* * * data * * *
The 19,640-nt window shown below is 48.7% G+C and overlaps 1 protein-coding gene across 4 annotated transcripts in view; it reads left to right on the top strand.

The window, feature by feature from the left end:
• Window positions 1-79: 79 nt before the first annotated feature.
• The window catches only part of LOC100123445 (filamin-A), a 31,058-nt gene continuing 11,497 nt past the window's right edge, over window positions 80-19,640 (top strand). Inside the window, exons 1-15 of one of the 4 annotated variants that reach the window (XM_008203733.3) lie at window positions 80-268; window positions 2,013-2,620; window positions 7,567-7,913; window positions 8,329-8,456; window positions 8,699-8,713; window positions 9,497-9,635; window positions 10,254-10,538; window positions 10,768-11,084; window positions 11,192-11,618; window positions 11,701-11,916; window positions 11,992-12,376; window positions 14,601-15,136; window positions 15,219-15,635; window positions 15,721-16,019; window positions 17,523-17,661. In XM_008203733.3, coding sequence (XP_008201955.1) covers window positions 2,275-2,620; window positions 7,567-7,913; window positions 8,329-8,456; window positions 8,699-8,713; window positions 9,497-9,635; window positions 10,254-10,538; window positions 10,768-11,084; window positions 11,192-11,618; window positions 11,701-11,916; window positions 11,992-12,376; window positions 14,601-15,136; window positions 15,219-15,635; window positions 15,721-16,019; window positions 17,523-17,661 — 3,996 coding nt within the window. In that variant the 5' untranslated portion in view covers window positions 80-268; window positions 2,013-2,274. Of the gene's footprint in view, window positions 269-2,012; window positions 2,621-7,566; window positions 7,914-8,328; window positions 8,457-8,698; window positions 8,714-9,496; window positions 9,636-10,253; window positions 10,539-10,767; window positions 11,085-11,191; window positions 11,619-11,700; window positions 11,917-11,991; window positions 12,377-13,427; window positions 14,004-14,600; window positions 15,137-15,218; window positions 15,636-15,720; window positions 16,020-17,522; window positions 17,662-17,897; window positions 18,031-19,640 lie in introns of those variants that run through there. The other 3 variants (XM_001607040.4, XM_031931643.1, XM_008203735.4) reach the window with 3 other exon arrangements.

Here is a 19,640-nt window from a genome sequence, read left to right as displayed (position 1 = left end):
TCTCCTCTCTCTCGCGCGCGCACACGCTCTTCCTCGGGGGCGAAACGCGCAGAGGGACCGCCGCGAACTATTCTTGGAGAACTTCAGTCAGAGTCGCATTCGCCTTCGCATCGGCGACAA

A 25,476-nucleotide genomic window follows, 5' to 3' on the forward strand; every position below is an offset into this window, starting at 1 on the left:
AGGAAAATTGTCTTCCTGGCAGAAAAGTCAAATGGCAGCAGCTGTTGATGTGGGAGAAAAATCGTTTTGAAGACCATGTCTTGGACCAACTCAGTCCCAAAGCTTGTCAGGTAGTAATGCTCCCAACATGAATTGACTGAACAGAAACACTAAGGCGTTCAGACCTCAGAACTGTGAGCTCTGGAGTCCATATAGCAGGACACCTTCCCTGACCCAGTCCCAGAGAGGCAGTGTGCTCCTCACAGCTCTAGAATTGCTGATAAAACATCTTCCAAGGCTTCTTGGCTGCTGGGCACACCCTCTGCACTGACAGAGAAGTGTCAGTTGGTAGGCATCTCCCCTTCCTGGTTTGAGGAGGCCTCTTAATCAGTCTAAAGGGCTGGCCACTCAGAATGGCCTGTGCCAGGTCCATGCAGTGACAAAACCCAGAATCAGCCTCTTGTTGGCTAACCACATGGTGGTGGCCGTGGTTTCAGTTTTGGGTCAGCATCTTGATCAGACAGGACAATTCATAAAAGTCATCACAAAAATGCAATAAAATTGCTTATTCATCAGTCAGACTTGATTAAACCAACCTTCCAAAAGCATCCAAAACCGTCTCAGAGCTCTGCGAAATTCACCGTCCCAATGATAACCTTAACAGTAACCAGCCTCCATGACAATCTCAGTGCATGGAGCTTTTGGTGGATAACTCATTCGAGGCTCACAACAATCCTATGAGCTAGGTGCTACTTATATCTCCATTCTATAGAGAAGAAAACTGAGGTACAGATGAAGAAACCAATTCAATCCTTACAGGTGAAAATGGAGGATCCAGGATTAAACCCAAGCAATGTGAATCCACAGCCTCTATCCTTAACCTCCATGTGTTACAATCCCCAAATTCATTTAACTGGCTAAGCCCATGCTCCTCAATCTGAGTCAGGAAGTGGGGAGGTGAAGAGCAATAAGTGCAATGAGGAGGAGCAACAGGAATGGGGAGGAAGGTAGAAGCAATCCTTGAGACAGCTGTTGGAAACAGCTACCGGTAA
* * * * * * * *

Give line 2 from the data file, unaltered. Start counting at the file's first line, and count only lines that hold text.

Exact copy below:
The window, feature by feature from the left end: